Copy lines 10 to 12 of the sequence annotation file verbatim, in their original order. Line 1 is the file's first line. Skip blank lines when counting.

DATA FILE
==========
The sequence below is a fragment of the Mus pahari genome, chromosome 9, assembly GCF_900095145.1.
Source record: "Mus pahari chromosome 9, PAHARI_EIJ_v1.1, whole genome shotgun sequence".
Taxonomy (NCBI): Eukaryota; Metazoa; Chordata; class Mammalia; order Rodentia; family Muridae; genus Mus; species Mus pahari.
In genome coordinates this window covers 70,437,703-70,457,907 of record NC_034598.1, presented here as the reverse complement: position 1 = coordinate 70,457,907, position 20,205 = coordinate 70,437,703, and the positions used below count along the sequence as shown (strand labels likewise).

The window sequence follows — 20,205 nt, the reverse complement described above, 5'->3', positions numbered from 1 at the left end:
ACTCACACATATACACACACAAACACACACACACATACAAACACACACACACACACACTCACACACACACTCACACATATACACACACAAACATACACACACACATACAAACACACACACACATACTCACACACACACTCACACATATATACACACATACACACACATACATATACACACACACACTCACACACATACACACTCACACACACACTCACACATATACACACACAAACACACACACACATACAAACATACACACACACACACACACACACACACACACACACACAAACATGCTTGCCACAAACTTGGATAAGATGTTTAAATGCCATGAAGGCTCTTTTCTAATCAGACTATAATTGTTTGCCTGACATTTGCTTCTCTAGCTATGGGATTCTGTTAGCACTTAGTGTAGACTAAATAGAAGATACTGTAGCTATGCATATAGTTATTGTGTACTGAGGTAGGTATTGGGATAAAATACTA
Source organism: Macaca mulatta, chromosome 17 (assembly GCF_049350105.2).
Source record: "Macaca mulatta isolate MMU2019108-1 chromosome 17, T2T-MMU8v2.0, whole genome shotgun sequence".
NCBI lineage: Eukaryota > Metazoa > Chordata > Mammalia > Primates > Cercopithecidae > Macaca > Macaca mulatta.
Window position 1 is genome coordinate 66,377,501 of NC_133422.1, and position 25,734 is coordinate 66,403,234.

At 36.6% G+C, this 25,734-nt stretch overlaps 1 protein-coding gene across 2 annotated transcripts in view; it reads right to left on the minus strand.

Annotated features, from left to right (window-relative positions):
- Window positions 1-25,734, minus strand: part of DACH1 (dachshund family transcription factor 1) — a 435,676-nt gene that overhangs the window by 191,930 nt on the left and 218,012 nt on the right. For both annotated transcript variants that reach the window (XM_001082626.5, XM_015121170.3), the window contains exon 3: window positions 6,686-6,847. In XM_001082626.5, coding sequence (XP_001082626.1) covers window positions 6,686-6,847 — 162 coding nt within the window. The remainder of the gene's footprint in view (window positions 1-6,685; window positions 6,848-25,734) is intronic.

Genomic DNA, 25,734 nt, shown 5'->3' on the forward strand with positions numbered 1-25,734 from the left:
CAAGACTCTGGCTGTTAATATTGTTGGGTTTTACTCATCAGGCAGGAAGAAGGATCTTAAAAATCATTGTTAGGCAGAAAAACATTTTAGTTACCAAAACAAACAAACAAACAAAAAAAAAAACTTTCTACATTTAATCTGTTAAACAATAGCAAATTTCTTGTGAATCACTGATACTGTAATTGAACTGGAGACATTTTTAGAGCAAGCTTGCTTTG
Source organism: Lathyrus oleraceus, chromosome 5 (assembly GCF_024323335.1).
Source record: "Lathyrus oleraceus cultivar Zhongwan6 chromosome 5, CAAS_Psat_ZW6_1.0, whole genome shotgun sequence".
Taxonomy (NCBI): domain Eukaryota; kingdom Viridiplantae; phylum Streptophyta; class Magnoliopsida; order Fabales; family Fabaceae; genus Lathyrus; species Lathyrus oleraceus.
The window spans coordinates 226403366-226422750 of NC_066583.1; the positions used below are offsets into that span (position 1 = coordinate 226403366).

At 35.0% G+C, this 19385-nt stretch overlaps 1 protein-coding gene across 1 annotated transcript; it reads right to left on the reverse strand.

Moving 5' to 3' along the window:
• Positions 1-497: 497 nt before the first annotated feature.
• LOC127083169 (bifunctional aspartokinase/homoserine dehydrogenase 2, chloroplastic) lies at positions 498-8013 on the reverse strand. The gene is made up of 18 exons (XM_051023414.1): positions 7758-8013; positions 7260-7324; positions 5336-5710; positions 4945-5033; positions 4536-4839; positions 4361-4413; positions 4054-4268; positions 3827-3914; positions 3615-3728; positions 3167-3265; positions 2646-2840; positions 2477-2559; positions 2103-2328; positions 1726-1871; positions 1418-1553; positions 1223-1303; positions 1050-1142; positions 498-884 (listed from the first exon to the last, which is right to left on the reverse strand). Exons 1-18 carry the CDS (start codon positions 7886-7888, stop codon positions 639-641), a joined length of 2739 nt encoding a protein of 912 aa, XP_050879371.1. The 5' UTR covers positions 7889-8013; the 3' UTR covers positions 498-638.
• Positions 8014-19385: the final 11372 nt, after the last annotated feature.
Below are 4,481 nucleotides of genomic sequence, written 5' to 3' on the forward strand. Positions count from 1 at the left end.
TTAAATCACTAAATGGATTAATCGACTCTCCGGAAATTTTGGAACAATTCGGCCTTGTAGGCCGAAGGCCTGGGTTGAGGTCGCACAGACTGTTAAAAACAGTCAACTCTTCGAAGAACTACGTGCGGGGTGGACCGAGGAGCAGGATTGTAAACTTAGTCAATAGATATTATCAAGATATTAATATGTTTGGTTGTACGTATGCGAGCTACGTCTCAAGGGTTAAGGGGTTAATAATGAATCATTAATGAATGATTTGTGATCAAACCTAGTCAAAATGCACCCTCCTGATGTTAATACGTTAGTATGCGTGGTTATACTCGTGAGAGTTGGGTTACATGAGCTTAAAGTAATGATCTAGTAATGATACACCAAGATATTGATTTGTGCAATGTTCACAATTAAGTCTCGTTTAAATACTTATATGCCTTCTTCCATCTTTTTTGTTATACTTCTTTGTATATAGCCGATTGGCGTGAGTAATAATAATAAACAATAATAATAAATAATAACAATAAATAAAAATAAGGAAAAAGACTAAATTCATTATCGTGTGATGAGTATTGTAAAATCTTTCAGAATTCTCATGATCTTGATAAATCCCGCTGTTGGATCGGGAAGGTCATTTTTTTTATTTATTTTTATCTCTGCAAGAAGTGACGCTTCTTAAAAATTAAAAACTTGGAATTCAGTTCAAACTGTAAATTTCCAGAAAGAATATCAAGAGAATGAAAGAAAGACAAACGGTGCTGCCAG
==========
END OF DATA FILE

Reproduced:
Window position 1 is genome coordinate 66,377,501 of NC_133422.1, and position 25,734 is coordinate 66,403,234.

At 36.6% G+C, this 25,734-nt stretch overlaps 1 protein-coding gene across 2 annotated transcripts in view; it reads right to left on the minus strand.

Annotated features, from left to right (window-relative positions):